AMD HAS FINALLY LAUNCHED the Seattle ARM server system on chip (SoC) under the new Opteron A1100 brand.
The firm revealed the first details about the SoC in June 2013 and has now launched it in collaboration with software and hardware partners to "accelerate time-to-deployment of ARM-based systems and drive forward ecosystem support for ARM in the data centre".
AMD's processor is said to be a step forward for customers looking for a data centre-class ARM solution.
"The macro trend of convergence between networking, storage and servers is an important catalyst in this evolution," said Scott Aylor, AMD's VP and GM of enterprise solutions.
"Customers now have access to 64-bit ARM processors from the only silicon provider that has decades of experience delivering professional enterprise and embedded products."
The Seattle chip is the firm's first 64-bit ARM processor based on the Cortex A57 architecture. AMD didn't reveal at what frequency the eight cores will run, but did say that there will be 4MB of shared Level 2 and 8MB of shared Level 3 cache as well as an integrated 10Gbps Ethernet controller and "extensive offload engines", such as encryption, to increase power efficiency.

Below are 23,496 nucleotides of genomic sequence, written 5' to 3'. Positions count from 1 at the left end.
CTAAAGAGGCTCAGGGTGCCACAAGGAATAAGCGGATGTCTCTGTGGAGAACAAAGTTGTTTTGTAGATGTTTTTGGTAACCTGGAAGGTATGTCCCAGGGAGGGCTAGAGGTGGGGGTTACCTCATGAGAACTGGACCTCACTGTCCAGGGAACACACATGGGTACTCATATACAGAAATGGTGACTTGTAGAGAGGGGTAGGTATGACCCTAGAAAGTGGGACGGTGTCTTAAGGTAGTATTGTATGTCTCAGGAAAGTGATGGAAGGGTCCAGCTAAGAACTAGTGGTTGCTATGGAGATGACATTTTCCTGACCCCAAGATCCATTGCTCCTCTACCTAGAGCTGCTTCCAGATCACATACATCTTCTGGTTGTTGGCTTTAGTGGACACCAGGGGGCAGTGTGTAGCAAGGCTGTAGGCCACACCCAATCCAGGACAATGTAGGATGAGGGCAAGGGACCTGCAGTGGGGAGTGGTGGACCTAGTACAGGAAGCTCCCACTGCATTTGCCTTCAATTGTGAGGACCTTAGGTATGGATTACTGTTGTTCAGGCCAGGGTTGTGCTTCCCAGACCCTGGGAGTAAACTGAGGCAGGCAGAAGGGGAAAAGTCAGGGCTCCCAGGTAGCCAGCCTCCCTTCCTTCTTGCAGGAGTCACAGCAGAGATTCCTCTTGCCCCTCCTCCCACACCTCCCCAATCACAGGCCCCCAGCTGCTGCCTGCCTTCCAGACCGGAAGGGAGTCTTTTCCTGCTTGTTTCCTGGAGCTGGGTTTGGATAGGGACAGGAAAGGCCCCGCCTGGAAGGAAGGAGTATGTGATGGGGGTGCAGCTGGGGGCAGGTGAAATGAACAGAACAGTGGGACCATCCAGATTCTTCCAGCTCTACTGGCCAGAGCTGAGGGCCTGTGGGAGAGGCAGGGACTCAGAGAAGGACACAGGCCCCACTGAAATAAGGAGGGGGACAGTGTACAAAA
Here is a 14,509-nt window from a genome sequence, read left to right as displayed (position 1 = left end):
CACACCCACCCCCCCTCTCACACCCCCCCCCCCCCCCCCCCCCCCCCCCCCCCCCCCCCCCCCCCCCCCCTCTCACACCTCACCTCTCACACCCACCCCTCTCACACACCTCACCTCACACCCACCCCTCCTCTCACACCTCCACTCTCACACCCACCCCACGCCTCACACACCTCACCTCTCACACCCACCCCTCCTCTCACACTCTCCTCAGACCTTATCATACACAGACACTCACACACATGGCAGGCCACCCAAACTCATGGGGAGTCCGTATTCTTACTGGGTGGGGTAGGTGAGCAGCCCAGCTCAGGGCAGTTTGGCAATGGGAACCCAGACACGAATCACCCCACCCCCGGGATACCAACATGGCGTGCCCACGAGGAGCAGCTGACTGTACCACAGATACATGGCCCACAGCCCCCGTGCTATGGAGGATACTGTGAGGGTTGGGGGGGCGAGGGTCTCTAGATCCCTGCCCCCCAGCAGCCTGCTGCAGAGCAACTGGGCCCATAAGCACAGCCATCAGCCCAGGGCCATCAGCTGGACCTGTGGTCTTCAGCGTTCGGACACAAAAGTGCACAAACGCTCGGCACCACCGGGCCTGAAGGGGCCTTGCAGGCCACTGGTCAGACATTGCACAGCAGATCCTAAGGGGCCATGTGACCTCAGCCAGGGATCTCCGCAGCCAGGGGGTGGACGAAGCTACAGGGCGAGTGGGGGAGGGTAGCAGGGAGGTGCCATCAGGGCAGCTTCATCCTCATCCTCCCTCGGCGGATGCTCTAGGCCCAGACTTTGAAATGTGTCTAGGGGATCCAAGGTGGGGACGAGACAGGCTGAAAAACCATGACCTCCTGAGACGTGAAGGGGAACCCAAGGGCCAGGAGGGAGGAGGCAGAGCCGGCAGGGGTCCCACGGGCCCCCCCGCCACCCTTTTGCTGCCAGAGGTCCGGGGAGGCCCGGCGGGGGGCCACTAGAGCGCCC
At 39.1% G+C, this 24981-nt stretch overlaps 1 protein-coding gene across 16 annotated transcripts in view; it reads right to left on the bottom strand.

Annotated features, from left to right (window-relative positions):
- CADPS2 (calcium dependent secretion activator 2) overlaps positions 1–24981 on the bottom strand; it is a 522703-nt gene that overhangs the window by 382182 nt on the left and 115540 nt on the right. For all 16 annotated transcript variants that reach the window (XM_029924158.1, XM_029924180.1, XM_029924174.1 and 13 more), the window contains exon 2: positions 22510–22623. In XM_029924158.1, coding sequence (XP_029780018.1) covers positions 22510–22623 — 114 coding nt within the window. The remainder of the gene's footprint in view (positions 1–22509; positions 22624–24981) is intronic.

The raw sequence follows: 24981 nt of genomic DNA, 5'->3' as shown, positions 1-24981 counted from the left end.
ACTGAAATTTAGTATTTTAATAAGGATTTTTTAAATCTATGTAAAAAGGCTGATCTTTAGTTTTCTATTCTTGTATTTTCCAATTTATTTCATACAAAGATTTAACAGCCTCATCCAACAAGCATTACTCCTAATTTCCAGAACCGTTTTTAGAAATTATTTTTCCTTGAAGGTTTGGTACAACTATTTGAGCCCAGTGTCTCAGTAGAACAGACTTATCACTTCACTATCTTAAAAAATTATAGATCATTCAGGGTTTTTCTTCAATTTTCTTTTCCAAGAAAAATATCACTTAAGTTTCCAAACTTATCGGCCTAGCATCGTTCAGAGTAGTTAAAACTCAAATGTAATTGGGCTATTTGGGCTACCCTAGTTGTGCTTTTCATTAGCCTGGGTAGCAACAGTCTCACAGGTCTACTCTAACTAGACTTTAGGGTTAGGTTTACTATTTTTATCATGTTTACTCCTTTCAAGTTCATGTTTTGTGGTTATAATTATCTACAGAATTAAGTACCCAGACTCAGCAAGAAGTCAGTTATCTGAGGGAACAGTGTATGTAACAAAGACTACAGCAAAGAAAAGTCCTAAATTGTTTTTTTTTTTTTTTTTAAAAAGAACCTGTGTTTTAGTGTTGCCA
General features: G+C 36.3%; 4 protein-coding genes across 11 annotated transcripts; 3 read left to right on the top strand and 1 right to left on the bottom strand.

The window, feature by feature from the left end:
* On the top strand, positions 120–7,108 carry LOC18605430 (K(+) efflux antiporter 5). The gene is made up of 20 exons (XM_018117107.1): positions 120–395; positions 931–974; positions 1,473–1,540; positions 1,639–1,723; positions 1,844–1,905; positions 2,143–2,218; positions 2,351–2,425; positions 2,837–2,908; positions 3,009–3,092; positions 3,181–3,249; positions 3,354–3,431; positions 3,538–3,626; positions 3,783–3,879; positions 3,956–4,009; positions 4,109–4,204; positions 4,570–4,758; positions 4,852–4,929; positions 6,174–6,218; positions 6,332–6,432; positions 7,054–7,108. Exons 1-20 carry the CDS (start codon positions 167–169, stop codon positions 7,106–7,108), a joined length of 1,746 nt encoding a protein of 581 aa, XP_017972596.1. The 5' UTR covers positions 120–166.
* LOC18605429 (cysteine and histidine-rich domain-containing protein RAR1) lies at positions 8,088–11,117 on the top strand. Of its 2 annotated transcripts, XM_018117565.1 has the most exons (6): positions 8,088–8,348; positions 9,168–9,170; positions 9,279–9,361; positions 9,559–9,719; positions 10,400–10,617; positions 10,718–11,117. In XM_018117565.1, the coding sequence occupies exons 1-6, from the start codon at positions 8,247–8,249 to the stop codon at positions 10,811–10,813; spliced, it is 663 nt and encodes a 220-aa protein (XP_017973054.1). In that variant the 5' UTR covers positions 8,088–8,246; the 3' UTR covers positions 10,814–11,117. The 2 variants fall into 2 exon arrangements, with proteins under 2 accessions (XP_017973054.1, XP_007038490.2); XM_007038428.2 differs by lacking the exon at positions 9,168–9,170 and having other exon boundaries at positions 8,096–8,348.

It's been long time coming so a lot rides on Seattle as AMD is the only well-established server chip vendor developing ARM-based processors. The firm is putting a lot of effort into making Seattle competitive, not just through the ARM architecture but by integrating Seamicro's Freedom Fabric and connectivity for storage.
"The AMD Opteron A1100 processor brings a new choice in scalability across network infrastructure and data centres," said Lakshmi Mandyam, ARM's director of server systems and ecosystems.
"AMD brings recognised expertise in the server and embedded markets, making them an ideal partner to deliver a 64-bit ARM processor with the impressive balance of performance and power-efficiency to address an increasingly diverse set of workloads."
The Opteron A1100 SoC has been in advanced development for several quarters and is now available in mass production quantities. µ
The US was using the spyware to snoop on terrorist groups like ISIS
Likely will be most-affordable of Apple's 2018 iPhone, claims report
Move will see firms whacked with a three per cent turnover tax
Oh, you've got a new phone next week Huawei? We had no idea